Being asked to coordinate a paper for the Journal of Law and Medical Ethics wasn’t on my academic bingo card for the year but like a lot of things in recent years, I’ve come to expect the unexpected. The paper in question is part of a special edition entitled Addressing Antimicrobial Resistance through the Proposed Pandemic Instrument. It has a great series of papers addressing a range of pandemic issues, the threat of antimicrobial resistance (AMR), how a pandemic instrument (meaning an international instrument like a treaty) can address pandemic prevention and why AMR needs to be part of that.
Why are we talking about AMR and pandemics?
AMR is a huge disease issue. It’s been called the ‘silent pandemic’ since it currently causes substantial harm around the world and the scope of the problem is only getting worse. While peoples’ first thoughts about pandemic risk almost invariably jump to new viruses (which are absolutely important), the ongoing pandemic of AMR is killing huge numbers of people, affecting lives and livelihoods, compromising advances in healthcare, impacting animal health and welfare and having a tremendous economic impact. It doesn’t get much press but it’s one of the biggest global health threats that we have. If we don’t act aggressively, it’s going to get much worse.
The edition has lots of great information about why AMR needs to be in the pandemic instrument, governance issues related to that, what an instrument might achieve and what barriers might be present. If you’re interested in this area, I’d recommend checking out those articles.
I’ll comment here on the article that we wrote about animals. We were asked to write about how restriction of antimicrobial use (AMU) in animals and designation of antimicrobials for human use could be built into an instrument. However, we took a bit of a different tack. Part was because governance isn’t my area but more because there are a lot of nuances to the issue that need to be considered by people with expertise in governance.
It may sound simple….just use fewer antibiotics.
Yes, that’s part of the story but there are many related issues. If we don’t dive into those, we can end up with ineffective or impractical efforts that may not be optimal, may not help at all or may cause unintended negative consequences. We’ve seen all those outcomes in the past.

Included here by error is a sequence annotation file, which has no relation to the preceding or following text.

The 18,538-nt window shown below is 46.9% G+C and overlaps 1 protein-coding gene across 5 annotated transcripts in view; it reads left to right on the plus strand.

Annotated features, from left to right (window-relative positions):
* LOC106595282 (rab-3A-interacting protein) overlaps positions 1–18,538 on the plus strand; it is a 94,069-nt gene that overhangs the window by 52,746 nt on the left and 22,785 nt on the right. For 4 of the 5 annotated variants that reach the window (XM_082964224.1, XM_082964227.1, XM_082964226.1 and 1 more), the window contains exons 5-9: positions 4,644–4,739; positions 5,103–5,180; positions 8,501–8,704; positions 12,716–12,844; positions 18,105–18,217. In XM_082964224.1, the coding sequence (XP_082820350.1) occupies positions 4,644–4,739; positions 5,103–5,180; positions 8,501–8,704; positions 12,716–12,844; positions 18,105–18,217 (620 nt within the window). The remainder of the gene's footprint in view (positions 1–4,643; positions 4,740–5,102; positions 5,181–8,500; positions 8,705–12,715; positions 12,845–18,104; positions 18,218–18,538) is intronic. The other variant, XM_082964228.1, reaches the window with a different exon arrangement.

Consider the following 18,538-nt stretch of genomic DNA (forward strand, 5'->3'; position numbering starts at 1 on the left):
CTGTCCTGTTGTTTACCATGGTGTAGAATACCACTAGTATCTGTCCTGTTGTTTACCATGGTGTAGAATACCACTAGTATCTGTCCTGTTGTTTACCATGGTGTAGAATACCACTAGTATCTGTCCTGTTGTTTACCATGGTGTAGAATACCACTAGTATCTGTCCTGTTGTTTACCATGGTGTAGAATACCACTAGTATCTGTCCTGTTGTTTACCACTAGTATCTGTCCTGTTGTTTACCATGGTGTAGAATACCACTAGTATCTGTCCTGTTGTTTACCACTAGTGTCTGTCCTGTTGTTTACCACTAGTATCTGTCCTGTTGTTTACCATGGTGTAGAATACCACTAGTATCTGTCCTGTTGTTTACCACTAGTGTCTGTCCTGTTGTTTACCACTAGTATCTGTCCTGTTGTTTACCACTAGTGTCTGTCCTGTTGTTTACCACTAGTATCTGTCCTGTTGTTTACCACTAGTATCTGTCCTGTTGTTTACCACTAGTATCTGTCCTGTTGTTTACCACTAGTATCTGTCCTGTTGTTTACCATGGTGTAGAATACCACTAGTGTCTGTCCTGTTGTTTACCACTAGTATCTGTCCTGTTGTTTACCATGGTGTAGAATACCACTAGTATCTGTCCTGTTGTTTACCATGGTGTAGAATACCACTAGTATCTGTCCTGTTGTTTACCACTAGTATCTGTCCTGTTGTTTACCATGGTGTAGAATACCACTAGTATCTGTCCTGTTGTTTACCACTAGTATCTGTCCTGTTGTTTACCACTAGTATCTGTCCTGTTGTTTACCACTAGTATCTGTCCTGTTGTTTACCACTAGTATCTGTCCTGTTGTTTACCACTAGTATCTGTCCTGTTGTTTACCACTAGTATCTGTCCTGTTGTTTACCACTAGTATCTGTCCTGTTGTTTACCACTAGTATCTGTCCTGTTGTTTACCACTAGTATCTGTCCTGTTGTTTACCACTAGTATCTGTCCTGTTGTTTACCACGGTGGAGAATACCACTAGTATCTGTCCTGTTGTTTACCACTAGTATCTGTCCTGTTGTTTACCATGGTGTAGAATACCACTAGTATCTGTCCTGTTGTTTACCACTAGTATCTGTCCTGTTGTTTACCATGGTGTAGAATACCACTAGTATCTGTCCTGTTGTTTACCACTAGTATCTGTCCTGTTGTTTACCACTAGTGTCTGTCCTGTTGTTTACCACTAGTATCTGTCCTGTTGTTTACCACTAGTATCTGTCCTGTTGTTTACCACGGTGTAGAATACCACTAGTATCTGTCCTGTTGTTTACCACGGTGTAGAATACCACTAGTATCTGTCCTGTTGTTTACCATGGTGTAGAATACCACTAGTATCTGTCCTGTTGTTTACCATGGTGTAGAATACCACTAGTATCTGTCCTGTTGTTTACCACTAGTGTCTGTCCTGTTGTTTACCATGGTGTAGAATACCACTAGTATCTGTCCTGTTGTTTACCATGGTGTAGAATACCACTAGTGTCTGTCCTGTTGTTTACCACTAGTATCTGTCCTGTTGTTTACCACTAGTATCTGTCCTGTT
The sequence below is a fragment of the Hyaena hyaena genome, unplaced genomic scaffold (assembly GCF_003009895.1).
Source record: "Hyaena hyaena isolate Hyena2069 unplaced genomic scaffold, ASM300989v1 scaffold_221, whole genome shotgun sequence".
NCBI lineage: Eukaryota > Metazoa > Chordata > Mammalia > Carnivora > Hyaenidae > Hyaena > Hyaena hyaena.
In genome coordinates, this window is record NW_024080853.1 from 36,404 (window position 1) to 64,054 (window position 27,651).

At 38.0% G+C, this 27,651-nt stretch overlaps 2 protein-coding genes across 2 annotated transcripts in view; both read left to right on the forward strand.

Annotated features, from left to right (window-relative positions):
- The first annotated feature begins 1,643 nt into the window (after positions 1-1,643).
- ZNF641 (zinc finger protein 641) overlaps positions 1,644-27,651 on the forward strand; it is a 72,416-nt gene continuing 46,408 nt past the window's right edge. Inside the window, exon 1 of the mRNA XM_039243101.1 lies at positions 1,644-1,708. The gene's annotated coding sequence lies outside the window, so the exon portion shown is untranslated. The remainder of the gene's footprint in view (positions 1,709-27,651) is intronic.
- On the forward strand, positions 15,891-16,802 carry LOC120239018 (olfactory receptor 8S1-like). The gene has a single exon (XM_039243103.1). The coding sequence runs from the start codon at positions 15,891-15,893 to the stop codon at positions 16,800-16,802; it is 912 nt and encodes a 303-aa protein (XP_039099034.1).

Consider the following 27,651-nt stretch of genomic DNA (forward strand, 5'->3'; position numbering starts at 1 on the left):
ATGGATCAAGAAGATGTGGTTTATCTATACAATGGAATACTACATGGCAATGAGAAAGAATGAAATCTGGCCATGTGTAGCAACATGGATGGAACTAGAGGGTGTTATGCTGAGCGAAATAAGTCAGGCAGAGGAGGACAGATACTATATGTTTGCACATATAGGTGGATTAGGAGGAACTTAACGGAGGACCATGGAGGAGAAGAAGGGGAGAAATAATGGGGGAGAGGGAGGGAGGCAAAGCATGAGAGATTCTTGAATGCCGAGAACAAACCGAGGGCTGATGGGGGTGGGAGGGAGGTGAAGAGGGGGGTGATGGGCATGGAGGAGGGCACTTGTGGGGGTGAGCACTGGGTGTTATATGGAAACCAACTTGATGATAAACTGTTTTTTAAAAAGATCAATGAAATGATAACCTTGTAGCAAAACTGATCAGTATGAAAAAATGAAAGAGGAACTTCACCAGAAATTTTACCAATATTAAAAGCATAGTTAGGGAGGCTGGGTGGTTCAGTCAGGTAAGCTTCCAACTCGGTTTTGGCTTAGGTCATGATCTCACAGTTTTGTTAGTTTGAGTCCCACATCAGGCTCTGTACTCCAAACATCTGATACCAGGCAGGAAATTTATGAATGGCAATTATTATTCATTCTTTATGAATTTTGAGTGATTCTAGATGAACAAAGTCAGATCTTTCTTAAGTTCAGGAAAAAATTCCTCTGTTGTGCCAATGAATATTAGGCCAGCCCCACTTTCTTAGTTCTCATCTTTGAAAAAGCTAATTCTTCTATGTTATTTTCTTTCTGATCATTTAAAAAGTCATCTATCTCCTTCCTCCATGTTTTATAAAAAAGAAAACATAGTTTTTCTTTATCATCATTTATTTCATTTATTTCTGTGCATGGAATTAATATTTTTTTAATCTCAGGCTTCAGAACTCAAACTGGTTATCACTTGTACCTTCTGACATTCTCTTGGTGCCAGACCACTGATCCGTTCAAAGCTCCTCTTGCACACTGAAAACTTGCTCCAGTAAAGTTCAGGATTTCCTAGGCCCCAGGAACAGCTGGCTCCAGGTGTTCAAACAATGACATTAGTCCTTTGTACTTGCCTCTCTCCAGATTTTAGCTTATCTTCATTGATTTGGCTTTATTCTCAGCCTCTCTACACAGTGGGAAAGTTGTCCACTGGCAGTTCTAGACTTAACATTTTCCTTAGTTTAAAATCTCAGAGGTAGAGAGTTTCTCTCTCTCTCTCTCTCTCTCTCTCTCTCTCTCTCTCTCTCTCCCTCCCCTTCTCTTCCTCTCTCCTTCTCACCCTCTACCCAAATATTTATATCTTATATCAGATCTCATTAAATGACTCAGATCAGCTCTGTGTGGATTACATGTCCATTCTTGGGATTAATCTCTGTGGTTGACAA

The short answer….it’s complicated.
Too often, the approach to AMU in animals is focused more on sound bites than science and practical measures that will actually achieve anything positive. Part of that is because of the complexity of the issue. Part of it is because of big data gaps. Part is because of a lack of understanding of key components.
I don’t want to take the lazy way out and just say ‘read the paper if you want more details’ but it’s actually not a bad recommendation if you want to understand the area. There’s more complexity than I can get across in a blog post.
However, here are a few points.
“Antimicrobial use” encompasses a wide range of uses, including treatment, metaphylaxis, prevention and, in some countries still, growth promotion. The issues differ between those.
Even within those categories, there can be lots of variation and lots of issues. For example, it’s common to hear “Antimicrobials shouldn’t be used for prophylaxis in animals.” However, prophylaxis is very broad, including things such as medication of thousands of healthy animals at once based on historical use more than data, or a single dose of antibiotics in an animal undergoing a higher risk surgical procedure (where infection is a reasonable concern and would result in a longer therapeutic course). We want to reduce prophylaxis as much as possible but there are some situations where it’s needed for animal health and welfare reasons. There are also situations where it’s unnecessary, done based on fear or habit vs evidence, or used in lieu of good management practices. We want to curtail those.
Ideally, we’d have all antibiotic use in animals driven directly by a vet. That works in areas where there is good access to veterinary care. It doesn’t work everywhere, at least at this point. We need to improve veterinary access and animal health systems in parallel with efforts to reduce AMU and bring all AMU under the auspices of a vet (or allied health professional). “Stop over the counter access to antimicrobials” makes sense in many places, but in some, it would compromise animal health and welfare. It’s even a challenge in some parts of Canada that are underserviced.
There are many similar things that sound simple, but get much more complex when you delve into them. Failure to understand that complexity dooms approaches to address this issue.
At the same time, there are lots of potential interventions, some of which are amenable to an international instrument like a treaty. We can’t get our way out of this problem with a treaty, since there’s no single thing that can fix the scourge of AMR. However, the way we’ll address the problem will be through myriad interventions by myriad groups, each providing a small piece of the greater prevention puzzle. An international instrument can be a key part of that by driving some changes and by emphasizing that this is an issue that needs to be addressed.
If you’ve managed to make it this far through this post, maybe that’s a good indicator you’d be interested in reading the article or full edition. Enjoy.